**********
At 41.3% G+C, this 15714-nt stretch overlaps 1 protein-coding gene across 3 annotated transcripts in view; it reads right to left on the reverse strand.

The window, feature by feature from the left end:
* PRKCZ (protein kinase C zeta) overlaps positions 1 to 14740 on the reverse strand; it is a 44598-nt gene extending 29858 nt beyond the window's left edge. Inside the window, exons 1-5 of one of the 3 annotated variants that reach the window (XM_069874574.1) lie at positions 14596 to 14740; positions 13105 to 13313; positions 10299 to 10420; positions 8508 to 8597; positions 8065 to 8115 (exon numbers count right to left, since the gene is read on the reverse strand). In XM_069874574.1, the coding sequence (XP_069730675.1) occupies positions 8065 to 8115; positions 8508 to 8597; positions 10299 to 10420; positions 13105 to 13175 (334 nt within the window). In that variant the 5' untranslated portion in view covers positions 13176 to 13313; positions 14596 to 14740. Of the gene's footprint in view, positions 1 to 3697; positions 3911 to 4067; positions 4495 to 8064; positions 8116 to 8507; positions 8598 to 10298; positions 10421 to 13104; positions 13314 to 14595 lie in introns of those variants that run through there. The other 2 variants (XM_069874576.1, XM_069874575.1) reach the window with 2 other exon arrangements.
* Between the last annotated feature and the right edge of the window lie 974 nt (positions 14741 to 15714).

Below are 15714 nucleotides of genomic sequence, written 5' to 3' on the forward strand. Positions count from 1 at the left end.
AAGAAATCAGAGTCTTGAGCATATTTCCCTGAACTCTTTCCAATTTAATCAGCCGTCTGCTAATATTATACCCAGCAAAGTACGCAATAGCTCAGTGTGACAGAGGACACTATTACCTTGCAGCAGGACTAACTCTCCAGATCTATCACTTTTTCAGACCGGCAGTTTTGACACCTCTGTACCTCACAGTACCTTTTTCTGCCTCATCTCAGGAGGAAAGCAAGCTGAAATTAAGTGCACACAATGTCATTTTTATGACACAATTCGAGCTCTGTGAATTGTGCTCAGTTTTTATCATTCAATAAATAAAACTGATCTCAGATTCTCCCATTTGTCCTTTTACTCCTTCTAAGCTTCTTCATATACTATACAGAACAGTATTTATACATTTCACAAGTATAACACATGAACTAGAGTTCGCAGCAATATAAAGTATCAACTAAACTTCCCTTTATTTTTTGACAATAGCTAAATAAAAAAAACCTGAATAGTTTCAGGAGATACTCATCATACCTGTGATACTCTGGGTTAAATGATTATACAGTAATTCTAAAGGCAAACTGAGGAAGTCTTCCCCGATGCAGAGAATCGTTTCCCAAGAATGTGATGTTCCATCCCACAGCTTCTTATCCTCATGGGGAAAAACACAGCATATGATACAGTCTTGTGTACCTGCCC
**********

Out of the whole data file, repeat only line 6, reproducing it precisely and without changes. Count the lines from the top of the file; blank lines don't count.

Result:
AAGAAATCAGAGTCTTGAGCATATTTCCCTGAACTCTTTCCAATTTAATCAGCCGTCTGCTAATATTATACCCAGCAAAGTACGCAATAGCTCAGTGTGACAGAGGACACTATTACCTTGCAGCAGGACTAACTCTCCAGATCTATCACTTTTTCAGACCGGCAGTTTTGACACCTCTGTACCTCACAGTACCTTTTTCTGCCTCATCTCAGGAGGAAAGCAAGCTGAAATTAAGTGCACACAATGTCATTTTTATGACACAATTCGAGCTCTGTGAATTGTGCTCAGTTTTTATCATTCAATAAATAAAACTGATCTCAGATTCTCCCATTTGTCCTTTTACTCCTTCTAAGCTTCTTCATATACTATACAGAACAGTATTTATACATTTCACAAGTATAACACATGAACTAGAGTTCGCAGCAATATAAAGTATCAACTAAACTTCCCTTTATTTTTTGACAATAGCTAAATAAAAAAAACCTGAATAGTTTCAGGAGATACTCATCATACCTGTGATACTCTGGGTTAAATGATTATACAGTAATTCTAAAGGCAAACTGAGGAAGTCTTCCCCGATGCAGAGAATCGTTTCCCAAGAATGTGATGTTCCATCCCACAGCTTCTTATCCTCATGGGGAAAAACACAGCATATGATACAGTCTTGTGTACCTGCCC